Many concepts are hard to explain to those who have not experienced them — and gender dysphoria is one of the most profound examples. These difficult feelings about gender, feelings that many trans folks grapple with, are near impossible for many to understand — so they dismiss, ridicule, and attempt to invalidate them. But gender dysphoria is real and scientifically documented.
When filmmaker DEREK HALLQUIST started his documentary Denial it focused on his father DAVID the CEO of VERMONT ELECTRIC CORP and his impassioned views on climate change and transitioning the industry to adequately deal with an ever changing world. Hallquist Snr was so committed to renewable energy and converting the Grid to sources of power that were more sustainable, that he preach his gospel to anyone and everyone who would listen.
However, part way through the film, after being such a vocal advocate of wind power, he shocked the local community by publically demanding a moratorium on their future. It was the cause of many heated arguments too between father and son on camera, but their differences were put aside when Hallquist Snr then finally decided to divulge that he was transgender.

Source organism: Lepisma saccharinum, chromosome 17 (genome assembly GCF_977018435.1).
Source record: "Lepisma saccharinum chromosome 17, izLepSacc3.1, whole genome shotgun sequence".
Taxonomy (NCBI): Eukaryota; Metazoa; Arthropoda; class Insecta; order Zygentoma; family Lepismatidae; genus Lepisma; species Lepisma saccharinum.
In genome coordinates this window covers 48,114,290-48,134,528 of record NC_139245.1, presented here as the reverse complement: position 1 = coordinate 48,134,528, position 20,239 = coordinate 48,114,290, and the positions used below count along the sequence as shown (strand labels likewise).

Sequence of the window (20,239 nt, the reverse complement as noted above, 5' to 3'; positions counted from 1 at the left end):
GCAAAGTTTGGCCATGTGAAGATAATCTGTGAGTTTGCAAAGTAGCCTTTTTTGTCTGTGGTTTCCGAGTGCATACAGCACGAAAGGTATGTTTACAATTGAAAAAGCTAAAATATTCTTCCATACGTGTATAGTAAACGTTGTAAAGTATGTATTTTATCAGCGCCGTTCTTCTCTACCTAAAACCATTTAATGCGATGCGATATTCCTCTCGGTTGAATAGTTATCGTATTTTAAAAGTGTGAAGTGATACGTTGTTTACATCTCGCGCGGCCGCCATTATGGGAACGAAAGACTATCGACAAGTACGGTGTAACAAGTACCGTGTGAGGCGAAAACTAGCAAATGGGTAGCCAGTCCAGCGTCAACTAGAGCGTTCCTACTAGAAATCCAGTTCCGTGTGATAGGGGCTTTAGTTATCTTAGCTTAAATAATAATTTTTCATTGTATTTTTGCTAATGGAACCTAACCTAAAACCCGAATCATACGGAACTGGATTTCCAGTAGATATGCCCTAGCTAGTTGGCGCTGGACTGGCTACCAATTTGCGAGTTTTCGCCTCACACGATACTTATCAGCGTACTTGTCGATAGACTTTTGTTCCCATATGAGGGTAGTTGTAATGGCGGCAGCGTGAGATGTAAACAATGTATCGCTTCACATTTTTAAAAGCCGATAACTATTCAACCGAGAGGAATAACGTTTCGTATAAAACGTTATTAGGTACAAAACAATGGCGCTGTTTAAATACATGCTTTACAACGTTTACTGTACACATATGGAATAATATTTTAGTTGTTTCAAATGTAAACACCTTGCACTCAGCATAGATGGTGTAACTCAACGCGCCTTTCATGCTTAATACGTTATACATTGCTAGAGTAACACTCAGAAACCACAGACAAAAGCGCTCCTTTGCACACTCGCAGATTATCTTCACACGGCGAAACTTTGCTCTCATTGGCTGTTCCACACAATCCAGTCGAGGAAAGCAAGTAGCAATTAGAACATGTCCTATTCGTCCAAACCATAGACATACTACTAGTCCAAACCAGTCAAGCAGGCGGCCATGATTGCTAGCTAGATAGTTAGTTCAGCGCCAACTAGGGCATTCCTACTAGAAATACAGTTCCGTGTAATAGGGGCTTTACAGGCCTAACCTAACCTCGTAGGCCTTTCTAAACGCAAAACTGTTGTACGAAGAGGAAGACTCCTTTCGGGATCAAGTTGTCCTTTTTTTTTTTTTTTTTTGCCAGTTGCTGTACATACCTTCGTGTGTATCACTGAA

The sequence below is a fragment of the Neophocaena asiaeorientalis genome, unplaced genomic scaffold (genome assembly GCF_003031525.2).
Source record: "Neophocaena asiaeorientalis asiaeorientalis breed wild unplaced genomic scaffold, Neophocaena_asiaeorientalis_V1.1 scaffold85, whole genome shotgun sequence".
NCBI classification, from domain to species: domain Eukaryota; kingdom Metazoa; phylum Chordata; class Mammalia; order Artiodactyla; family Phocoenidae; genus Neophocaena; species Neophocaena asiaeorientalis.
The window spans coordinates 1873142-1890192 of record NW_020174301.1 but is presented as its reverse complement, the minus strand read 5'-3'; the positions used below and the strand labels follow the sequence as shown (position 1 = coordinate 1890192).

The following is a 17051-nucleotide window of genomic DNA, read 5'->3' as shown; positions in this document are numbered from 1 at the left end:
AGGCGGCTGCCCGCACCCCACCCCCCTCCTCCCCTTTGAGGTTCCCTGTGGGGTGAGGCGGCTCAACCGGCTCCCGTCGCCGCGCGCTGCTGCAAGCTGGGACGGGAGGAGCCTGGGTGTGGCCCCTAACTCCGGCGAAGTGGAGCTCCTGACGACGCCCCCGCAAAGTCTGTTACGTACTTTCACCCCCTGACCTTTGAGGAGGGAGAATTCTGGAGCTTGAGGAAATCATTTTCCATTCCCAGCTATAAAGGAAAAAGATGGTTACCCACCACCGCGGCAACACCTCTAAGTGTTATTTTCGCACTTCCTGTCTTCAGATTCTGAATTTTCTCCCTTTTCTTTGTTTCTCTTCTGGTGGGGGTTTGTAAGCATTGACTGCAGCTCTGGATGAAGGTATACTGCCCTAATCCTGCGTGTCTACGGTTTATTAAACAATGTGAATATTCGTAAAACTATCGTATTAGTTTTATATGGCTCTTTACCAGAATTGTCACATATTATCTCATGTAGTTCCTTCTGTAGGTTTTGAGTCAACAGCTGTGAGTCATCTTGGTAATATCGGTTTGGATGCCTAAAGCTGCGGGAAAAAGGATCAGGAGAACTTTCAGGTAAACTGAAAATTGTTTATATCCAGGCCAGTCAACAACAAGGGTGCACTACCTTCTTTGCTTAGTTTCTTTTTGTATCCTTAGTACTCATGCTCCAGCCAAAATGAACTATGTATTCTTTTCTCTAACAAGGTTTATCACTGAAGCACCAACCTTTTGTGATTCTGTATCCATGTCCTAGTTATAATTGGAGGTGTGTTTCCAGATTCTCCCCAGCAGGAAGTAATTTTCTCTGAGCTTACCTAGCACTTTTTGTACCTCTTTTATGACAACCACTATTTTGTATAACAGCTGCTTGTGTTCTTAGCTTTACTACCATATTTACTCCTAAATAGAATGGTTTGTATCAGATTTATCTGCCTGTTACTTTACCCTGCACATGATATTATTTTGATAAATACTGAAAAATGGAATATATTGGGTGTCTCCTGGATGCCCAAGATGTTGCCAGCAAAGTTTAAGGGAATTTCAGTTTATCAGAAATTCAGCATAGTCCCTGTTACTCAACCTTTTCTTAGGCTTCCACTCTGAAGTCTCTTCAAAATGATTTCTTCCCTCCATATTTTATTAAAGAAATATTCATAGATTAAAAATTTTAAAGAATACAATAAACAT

He had known about this all his life but nevertheless still married and had Derek and his two siblings, He reasoned that if he had come out when he was younger he would have probably ended up in a mental institution, and he was OK with his life choices until he reached his 50th birthday and started to feel suicidal.
Derek’s initial reaction to both his father’s change of heart of wind power was the same as his response to the shock of discovering his struggle with his gender dyspohria, and was one of anger and confusion which he eagerly shared with his father.
With the recent and tumultuous controversy concerning “Rapid Onset Gender Dysphoria” (ROGD), the science, and what counts as science, has been muddied by researchers who are explicitly hostile to the rights of transgender folks. A few weeks ago, behavioural scientist Lisa Littman published an article claiming to have empirical evidence for the existence of a new form of gender dysphoria that explicitly impacts youth, through so-called “social contagion,” with the consequences of confused cisgender children inauthentically at odds with the gender they were assigned at birth.
Lisa Littman’s study on rapid-onset gender dysphoria, initially published as a poster abstract in the Journal of Adolescent Health, recently came out in full-form in PLoS ONE. The article is making waves, because it purports to show the existence of a new developmental pathway for gender dysphoria, termed rapid-onset gender dysphoria, which would be distinct from traditional presentations of late-onset gender dysphoria and raise doubts as to the appropriateness of gender-affirmative care for a significant subset of transgender teenagers and young adults.